Until recently, historians seldom mentioned Schuyler’s slaves, a startling and unpardonable omission to say the least. The history of Black people in New York State has received little attention, another serious deficiency. That needs to change.
A good place to begin consideration of Schuyler is Don R. Gerlach’s books, Philip Schuyler and the American Revolution in New York, 1733-1777 (Univ. of Nebraska Press, 1964) and Proud Patriot: Philip Schuyler and the War of Independence, 1775-1783 (Syracuse Univ. Press, 1987).
Schuyler’s importance to history
What did Philip Schuyler do to merit sustained recognition of his leadership? Five themes emerge.
* A persuasive advocate for the patriot cause.
Schuyler, a wealthy landowner, served on the Albany City Council, 1756-1758 and in the New York Colonial Assembly in 1768. As tensions with the mother country mounted, he could have played it safe, kept out of the political debate, stayed neutral, just waited to see how things turned out. Many other wealthy and influential people did just that. But Schuyler acted on the principle that he needed to step in and lead.
He at first opposed violent resistance to British colonial rule, but also asserted that people cannot be taxed without their consent. Gradually despairing of compromise, he moved — and convinced others in New York to move – toward assertion of their rights by force of arms. By April 1775, after the clashes at Lexington and Concord, he framed the choice clearly for fellow New Yorkers: “Fight for right and freedom” or “Be ruled by a military despotism.”
Schuyler was a New York delegate to the first Continental Congress, helping move that body toward declaring independence in 1776. People had confidence in Schuyler; his influence was decisive in moving New York from passive colony to a leader in the war for independence.
*A selfless wartime leader
Schuyler left the Continental Congress and was appointed one of four major generals (the top commanders) under George Washington in 1775. There were no precedents; action required improvisation and staying on the initiative. He cobbled together an army from New York soldiers, Continental troops and New England militia. He bought some military supplies with his own credit as backing. Sometimes he appealed to the citizens of Albany whom he was trying to protect. In response to one urgent appeal, city authorities sent agents from house to house to buy blankets for the troops.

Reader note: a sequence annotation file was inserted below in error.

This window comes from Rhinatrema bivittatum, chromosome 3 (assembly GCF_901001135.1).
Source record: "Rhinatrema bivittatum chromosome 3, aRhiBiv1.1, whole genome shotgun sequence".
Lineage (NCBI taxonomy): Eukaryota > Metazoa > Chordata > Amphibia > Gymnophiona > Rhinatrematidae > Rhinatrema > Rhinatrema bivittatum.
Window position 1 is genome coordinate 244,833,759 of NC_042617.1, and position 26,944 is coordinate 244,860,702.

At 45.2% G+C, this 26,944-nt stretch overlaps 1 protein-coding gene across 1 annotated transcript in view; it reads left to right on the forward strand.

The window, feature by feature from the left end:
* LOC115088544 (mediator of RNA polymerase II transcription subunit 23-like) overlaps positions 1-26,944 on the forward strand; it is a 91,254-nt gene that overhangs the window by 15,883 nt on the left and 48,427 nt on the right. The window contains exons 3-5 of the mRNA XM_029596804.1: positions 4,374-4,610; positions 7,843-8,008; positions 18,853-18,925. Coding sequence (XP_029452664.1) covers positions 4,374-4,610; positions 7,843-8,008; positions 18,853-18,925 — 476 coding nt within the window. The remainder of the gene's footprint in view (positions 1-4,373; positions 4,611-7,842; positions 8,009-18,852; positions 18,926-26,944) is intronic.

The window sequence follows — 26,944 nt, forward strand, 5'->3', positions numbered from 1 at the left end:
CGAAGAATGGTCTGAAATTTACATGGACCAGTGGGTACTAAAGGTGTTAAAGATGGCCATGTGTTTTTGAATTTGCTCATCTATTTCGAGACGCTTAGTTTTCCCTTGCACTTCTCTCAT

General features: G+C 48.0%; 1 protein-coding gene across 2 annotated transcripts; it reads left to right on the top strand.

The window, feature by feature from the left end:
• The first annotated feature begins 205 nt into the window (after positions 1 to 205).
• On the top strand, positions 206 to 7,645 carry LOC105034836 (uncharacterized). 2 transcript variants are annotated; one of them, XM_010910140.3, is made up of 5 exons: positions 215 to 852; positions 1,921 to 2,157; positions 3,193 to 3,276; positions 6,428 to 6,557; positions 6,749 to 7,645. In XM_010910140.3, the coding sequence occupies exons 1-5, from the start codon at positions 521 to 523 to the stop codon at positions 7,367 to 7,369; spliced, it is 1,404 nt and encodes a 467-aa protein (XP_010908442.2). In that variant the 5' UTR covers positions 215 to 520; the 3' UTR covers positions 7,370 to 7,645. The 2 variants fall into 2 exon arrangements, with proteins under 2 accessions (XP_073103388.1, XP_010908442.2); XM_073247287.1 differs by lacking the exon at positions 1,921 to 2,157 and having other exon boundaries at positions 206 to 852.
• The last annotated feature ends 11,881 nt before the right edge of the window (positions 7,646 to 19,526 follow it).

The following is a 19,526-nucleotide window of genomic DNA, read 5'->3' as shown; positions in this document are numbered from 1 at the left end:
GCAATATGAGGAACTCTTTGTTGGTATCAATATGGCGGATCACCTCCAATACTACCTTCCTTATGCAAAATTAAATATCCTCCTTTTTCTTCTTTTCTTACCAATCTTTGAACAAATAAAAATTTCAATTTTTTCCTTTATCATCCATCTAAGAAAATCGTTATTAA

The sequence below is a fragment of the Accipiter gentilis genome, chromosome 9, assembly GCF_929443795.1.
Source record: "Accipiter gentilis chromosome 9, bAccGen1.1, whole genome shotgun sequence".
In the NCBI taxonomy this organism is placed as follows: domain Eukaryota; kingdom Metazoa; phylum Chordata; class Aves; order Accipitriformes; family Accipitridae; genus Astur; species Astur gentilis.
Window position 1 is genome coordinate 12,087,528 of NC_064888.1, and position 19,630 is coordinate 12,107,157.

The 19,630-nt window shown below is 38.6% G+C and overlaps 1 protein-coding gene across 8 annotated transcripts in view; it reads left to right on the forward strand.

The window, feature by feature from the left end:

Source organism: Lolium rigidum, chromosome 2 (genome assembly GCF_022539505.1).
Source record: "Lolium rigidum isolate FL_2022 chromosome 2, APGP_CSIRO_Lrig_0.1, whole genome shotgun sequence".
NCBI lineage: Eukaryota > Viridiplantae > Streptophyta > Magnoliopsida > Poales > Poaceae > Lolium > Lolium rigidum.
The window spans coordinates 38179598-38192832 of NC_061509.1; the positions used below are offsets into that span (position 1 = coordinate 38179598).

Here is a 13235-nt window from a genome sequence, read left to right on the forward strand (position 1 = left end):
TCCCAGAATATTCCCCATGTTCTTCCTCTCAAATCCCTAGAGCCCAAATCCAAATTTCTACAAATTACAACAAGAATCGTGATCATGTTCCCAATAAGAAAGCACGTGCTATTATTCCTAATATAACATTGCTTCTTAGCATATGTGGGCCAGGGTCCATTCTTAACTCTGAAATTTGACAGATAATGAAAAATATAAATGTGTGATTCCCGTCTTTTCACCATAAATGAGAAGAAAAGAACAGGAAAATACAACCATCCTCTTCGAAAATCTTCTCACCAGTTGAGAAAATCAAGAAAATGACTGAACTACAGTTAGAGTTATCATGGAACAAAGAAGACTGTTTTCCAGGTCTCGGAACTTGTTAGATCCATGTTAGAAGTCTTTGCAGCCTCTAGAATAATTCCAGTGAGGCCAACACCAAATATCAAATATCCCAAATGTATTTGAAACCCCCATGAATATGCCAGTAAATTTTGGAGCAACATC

At the order of the Continental Congress, General Schuyler organized and initiated an invasion of Canada in 1775. The expedition was hastily planned and poorly equipped. Illness forced him to delegate execution to a subordinate and the invasion failed. But his army did foil a British invasion of New York in 1776. Much of the time, Schuyler was ill and in pain, but he tried not to show it.
Albany was in patriot hands but was a strategic target for the British who felt that conquering the city and the new state of New York would split the rebellious New England colonies from their compatriots in the south. That is a reminder of Albany’s strategic importance.
Assigned by Washington to stop the British invasion from the north and protect his home town, Schuyler bought time through strategic retreats that stretched British supply lines, blocked trails by falling trees, kept supplies from teaching the enemy, assembled guns and provisions, and brought in more troops. Albany County Historian (later Assemblyman) Jack McEneny called Schuyler’s actions “nothing short of brilliant” in his book Albany: Capital City on the Hudson (American Historical Press, 1998).